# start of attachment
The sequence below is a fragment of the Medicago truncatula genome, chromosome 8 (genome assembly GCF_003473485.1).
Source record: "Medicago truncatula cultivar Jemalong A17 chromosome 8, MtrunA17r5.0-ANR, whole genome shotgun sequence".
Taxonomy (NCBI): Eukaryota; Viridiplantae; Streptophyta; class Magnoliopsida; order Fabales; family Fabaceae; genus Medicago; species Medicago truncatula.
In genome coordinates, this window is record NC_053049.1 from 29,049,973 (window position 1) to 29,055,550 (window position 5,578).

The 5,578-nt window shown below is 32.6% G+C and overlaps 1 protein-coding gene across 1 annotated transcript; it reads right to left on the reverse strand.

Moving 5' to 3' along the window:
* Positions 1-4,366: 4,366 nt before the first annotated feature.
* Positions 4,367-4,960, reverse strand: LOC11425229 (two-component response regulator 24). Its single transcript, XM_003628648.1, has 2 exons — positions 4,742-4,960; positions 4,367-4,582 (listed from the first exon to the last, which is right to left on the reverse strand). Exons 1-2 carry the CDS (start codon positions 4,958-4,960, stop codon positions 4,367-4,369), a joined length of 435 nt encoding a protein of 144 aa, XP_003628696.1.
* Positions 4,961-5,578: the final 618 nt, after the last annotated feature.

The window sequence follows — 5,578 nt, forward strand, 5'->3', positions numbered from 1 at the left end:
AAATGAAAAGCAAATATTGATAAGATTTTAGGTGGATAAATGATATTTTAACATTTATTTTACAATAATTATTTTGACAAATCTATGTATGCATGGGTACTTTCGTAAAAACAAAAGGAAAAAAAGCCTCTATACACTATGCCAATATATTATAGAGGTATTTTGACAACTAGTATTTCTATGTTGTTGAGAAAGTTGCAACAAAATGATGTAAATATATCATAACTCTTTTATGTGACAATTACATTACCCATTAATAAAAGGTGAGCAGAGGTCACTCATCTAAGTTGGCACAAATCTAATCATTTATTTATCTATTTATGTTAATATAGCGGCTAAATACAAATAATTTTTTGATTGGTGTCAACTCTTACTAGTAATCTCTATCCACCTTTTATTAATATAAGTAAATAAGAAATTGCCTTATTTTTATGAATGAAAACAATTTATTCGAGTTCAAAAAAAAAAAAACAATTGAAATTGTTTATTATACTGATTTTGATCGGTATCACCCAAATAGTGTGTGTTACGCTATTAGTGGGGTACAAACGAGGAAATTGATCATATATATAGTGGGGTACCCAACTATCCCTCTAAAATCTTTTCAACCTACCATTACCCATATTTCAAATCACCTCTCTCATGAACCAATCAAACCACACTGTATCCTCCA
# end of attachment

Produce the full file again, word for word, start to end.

The sequence below is a fragment of the Medicago truncatula genome, chromosome 8 (genome assembly GCF_003473485.1).
Source record: "Medicago truncatula cultivar Jemalong A17 chromosome 8, MtrunA17r5.0-ANR, whole genome shotgun sequence".
Taxonomy (NCBI): Eukaryota; Viridiplantae; Streptophyta; class Magnoliopsida; order Fabales; family Fabaceae; genus Medicago; species Medicago truncatula.
In genome coordinates, this window is record NC_053049.1 from 29,049,973 (window position 1) to 29,055,550 (window position 5,578).

The 5,578-nt window shown below is 32.6% G+C and overlaps 1 protein-coding gene across 1 annotated transcript; it reads right to left on the reverse strand.

Moving 5' to 3' along the window:
* Positions 1-4,366: 4,366 nt before the first annotated feature.
* Positions 4,367-4,960, reverse strand: LOC11425229 (two-component response regulator 24). Its single transcript, XM_003628648.1, has 2 exons — positions 4,742-4,960; positions 4,367-4,582 (listed from the first exon to the last, which is right to left on the reverse strand). Exons 1-2 carry the CDS (start codon positions 4,958-4,960, stop codon positions 4,367-4,369), a joined length of 435 nt encoding a protein of 144 aa, XP_003628696.1.
* Positions 4,961-5,578: the final 618 nt, after the last annotated feature.

The window sequence follows — 5,578 nt, forward strand, 5'->3', positions numbered from 1 at the left end:
AAATGAAAAGCAAATATTGATAAGATTTTAGGTGGATAAATGATATTTTAACATTTATTTTACAATAATTATTTTGACAAATCTATGTATGCATGGGTACTTTCGTAAAAACAAAAGGAAAAAAAGCCTCTATACACTATGCCAATATATTATAGAGGTATTTTGACAACTAGTATTTCTATGTTGTTGAGAAAGTTGCAACAAAATGATGTAAATATATCATAACTCTTTTATGTGACAATTACATTACCCATTAATAAAAGGTGAGCAGAGGTCACTCATCTAAGTTGGCACAAATCTAATCATTTATTTATCTATTTATGTTAATATAGCGGCTAAATACAAATAATTTTTTGATTGGTGTCAACTCTTACTAGTAATCTCTATCCACCTTTTATTAATATAAGTAAATAAGAAATTGCCTTATTTTTATGAATGAAAACAATTTATTCGAGTTCAAAAAAAAAAAAACAATTGAAATTGTTTATTATACTGATTTTGATCGGTATCACCCAAATAGTGTGTGTTACGCTATTAGTGGGGTACAAACGAGGAAATTGATCATATATATAGTGGGGTACCCAACTATCCCTCTAAAATCTTTTCAACCTACCATTACCCATATTTCAAATCACCTCTCTCATGAACCAATCAAACCACACTGTATCCTCCA